If you are on your own I have two pieces of advice; don’t second guess your intuition when it comes to what’s right for your kids, and don’t settle for good-enough. It’s all worth it. Every single minute that you worry and wonder, and spend alone.

 

 

Everyone is a Kid at Christmas

kidsThis is for teenagers, young adults, and parents.

Let me tell you a short story. Today was my day off. I work long hours, at a very (physically & psychologically) demanding job (which I love). Even so, I L-O-V-E my days off.

No-alarm-clock days are luxurious. After all darlings, I have mastered the art of living and relaxing. But today I set my alarm for 6 a.m. You see, my kiddo had to get up and out before 7 a.m., and I wanted to give him a drive.

Yes, he’s old enough to get there himself. Yes, he knows how to pack his own lunch, cook, clean and do his own laundry. Despite the kiddo’s protests,  “Mom, why do you want to drive me? I’m fine on my own. Go back to bed“, I often get up even on the days I work a late shift.

Why? Well, as any parent will tell you, they cherish those moments with their children, and those moments come fewer and more far between as our children grow up.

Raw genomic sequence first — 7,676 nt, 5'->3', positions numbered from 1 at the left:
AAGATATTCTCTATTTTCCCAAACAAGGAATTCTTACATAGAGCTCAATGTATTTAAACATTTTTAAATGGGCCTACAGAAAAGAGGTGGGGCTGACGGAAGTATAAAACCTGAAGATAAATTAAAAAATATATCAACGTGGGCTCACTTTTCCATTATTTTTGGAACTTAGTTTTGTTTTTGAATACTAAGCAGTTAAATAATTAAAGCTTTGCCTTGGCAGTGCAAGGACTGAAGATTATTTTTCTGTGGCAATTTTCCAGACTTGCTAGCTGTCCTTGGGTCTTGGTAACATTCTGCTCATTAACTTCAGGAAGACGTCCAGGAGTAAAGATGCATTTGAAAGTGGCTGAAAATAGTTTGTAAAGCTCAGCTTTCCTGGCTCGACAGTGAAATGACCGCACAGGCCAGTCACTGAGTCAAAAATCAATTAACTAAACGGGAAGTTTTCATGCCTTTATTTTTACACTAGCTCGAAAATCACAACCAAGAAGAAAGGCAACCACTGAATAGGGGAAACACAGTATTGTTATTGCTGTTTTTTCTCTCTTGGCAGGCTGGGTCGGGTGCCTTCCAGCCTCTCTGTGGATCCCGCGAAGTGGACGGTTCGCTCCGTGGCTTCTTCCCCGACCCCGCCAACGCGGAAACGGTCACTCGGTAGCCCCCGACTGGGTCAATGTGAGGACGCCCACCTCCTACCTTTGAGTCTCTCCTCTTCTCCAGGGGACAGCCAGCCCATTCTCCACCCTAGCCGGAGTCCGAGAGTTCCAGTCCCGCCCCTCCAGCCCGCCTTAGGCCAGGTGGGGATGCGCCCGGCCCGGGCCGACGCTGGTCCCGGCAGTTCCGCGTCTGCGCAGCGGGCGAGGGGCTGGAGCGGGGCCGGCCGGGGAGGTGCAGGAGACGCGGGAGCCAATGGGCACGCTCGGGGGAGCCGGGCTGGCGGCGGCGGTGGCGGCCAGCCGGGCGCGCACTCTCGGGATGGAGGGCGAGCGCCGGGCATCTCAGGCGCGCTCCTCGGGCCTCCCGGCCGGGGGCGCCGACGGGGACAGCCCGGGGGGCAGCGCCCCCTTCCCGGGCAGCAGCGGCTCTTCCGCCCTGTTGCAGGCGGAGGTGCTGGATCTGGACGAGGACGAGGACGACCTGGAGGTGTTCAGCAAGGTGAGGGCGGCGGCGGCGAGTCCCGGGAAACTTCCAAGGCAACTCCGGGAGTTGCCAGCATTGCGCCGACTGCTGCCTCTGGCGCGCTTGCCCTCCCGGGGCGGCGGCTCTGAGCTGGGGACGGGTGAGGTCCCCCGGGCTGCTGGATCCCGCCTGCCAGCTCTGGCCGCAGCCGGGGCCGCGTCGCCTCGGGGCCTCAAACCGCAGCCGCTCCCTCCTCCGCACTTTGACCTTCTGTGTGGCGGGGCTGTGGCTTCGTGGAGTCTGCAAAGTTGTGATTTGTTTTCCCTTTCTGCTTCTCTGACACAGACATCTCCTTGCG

The Christmas season offers many opportunities to argue, fight, and to feel annoyed with one another.

When we want to be with you to decorate the tree,  have dinner with friends, and participate in family traditions, please remember that it’s not intended as a form of torture.

When we ask how your day was, we’re not so much checking up on whether you were a stand-up human being, we want to make sure you’re ok. Ok as in, we’ve been there, and we know that the world can be cruel and hard. We want to make sure you never leave for the day, or go to bed at night feeling, ‘less than’.

When we pack you a lunch, or suggest you take more food, we’re not criticizing your menu choice. We don’t want you to be hungry.

When we make sure you have a winter coat for the season, and suggest you take a hat or gloves, it’s not because we want to send you out looking like an over-grown toddler or out of style. We don’t want you to feel the cold.

When we ask you about your first crush, we don’t want to give you a moral lecture on sexual behavior. We want to know if your crush is treating your tender heart with care. We don’t want you to feel heartache.

When we ask you what you want to study or what you want to be be when you grow up, we don’t care if you have a definitive answer. We want you to go after your dreams.

We don’t want you to suffer; to feel pain, cold, hunger, loneliness or sadness.

No matter how old you are, if you are lucky, you will always be someone’s little boy or little girl. At a certain point in life, the roles reverse, and like I feel about my mumster, you’ll want to swaddle us in protective love too.

Wishing kids of all ages, a very happy holiday.